Life on Mars: Poems Summary & Study Guide

Tracy K. Smith
This Study Guide consists of approximately 59 pages of chapter summaries, quotes, character analysis, themes, and more - everything you need to sharpen your knowledge of Life on Mars.
This section contains 527 words
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Life on Mars: Poems Summary & Study Guide Description

Life on Mars: Poems Summary & Study Guide includes comprehensive information and analysis to help you understand the book. This study guide contains the following sections:

This detailed literature summary also contains Quotes and a Free Quiz on Life on Mars: Poems by Tracy K. Smith.

The following version of this book was used to create this study guide: Smith, Tracy K. Life on Mars. Graywolf Press, 2011.

Life on Mars begins with a series of poems in section one that focus on visions of the future and meditations on outer space and the universe. The poem “Sci-Fi” describes the poet’s predictions for the future while “My God, It’s Full of Stars” and “The Universe is a House Party” explore the expansiveness and chaos of space and time. “The Museum of Obsolescence” and “At Some Point, They’ll Want to Know What It Was Like” focus on how people living in what used to be considered the future will look back on and attempt to understand or explain the past. “Don’t You Wonder, Sometimes?” is the second long form piece in the book, tackling issues of loss and alienation while simultaneously paying tribute to David Bowie.

Section two of the book focuses solely on the poet’s experiences following the death of her father. “The Speed of Belief,” the first and longer poem of the two poems in the section, is a seven part piece that examines the complexity and nuances of grief, from denial and depression to anger and bargaining. The following poem, “It’s Not,” sees the speaker accepting their father’s death as a transition into a deeper unknown unbound by the strictures of life.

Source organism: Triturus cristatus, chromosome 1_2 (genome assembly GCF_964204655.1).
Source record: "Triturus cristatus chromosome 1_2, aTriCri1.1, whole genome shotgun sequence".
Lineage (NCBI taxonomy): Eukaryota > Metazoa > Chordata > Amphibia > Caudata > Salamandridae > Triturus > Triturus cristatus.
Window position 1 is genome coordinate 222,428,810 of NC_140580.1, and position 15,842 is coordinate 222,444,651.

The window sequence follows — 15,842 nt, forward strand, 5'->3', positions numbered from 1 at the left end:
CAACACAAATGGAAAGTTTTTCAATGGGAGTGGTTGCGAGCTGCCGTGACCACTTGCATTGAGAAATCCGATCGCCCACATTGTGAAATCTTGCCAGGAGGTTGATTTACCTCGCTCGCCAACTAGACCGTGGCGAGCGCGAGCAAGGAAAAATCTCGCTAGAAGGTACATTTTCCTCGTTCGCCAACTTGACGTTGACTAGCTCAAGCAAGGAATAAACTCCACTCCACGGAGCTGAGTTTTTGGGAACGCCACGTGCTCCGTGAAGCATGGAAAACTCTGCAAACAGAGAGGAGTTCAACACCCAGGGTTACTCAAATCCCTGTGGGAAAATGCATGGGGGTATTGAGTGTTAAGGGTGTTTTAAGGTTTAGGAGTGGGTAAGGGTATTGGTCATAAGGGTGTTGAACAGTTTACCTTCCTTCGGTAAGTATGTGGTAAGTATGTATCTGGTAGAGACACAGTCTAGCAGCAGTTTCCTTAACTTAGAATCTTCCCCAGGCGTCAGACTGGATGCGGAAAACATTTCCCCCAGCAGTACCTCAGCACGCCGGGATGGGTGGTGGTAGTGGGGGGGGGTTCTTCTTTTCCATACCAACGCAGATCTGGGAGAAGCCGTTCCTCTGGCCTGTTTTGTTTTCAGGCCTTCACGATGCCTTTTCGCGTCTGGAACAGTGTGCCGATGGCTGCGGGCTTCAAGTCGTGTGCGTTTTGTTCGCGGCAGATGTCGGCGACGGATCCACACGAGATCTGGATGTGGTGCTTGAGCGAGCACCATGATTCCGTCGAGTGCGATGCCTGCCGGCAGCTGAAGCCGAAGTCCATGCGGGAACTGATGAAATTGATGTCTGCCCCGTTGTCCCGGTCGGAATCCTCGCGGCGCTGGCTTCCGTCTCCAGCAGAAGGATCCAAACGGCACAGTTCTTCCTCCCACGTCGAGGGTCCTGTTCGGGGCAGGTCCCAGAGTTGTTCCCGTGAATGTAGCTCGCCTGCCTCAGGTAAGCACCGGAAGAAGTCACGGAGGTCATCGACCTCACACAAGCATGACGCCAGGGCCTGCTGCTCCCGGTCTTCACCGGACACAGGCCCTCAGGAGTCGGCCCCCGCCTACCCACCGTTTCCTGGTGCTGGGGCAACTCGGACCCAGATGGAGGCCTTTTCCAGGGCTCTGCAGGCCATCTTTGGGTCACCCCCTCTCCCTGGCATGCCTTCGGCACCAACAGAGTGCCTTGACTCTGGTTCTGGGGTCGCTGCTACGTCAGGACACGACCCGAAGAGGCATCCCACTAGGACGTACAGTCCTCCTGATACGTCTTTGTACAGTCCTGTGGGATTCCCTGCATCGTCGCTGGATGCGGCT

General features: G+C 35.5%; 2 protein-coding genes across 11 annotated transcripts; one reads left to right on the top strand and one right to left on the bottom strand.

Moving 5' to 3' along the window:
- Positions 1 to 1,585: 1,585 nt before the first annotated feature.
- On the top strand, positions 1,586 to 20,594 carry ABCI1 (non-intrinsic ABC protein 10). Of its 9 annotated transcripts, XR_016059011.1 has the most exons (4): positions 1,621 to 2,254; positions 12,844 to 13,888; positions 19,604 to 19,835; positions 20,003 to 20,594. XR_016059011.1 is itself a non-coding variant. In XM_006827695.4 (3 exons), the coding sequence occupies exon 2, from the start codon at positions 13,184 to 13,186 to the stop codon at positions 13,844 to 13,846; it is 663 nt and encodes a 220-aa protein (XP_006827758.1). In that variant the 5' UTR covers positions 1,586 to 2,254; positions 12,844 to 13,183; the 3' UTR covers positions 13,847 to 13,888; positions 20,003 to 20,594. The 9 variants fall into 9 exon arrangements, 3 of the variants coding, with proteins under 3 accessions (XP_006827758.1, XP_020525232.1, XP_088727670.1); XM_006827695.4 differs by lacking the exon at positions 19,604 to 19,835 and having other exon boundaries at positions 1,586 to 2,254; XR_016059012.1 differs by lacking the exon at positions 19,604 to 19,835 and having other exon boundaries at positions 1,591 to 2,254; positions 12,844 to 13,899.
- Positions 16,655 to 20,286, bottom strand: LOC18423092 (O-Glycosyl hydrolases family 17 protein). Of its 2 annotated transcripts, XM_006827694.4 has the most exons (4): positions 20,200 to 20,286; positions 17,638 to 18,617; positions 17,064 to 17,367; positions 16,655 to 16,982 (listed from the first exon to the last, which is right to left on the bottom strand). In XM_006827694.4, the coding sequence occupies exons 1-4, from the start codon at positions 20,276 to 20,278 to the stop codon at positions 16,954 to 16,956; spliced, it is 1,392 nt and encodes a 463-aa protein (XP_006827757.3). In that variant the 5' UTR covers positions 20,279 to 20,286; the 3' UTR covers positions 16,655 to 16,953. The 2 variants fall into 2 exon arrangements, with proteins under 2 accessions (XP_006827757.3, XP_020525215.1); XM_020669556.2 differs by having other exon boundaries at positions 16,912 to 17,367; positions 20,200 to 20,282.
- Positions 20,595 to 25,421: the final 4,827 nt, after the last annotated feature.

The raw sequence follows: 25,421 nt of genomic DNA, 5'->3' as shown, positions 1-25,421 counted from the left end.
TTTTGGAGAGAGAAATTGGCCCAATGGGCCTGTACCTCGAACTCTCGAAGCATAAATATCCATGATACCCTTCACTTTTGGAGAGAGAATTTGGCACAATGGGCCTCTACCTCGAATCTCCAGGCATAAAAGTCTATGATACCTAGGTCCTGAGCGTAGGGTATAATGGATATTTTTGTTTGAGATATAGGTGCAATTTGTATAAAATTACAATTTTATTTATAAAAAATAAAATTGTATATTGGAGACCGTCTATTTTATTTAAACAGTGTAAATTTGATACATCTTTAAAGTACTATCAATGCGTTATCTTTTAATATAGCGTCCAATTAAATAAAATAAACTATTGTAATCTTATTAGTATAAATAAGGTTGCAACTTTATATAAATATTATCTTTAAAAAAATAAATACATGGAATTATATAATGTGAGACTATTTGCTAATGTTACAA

Section three of the book takes on a more political and societal focus. The first poem, “Life on Mars,” is a collage of stories, thoughts, and conversations that all work to highlight the ways in which life on our own planet can often feel strange or alienating. “Solstice” and “No-Fly Zone” take on similar themes, addressing the issues with popular media and communication as well as modern family life. “Ransom” examines alienation by expressing the rarely heard narrative of the societal other in the form of environmentally radical pirates. The final poem of this section, “They May Love All That He Has Chosen and Hate All That He Has Rejected,” is a six part poem that centers on the root causes and impacts of hatred, first meditating on the emotion itself and later bringing to light and memorializing the stories of black victims of hate crimes.

In the fourth and final section of the book, the poems take on a more personal tone, much like in the second section, however covering a wider range of topics. “Everything That Ever Was” and “The Good Life” look at the ways in which the past and our yearning for it can influence our lives in the present, while “Aubade,” “Field Guide,” and “Eggs Norwegian” examine the way we account for ourselves as we navigate through our relationships. “Willed in Autumn” and “Song” celebrate physical and emotional intimacy, which transitions into the poems “Sacrament” and “When Your Small Form Tumbled into Me,” which describes the experiences of childbirth and conception, respectively. The final poem of the collection, “Us & Co.” is one of the shortest in the book, highlighting the brevity of human life and experience, but also the resilience of life in general.

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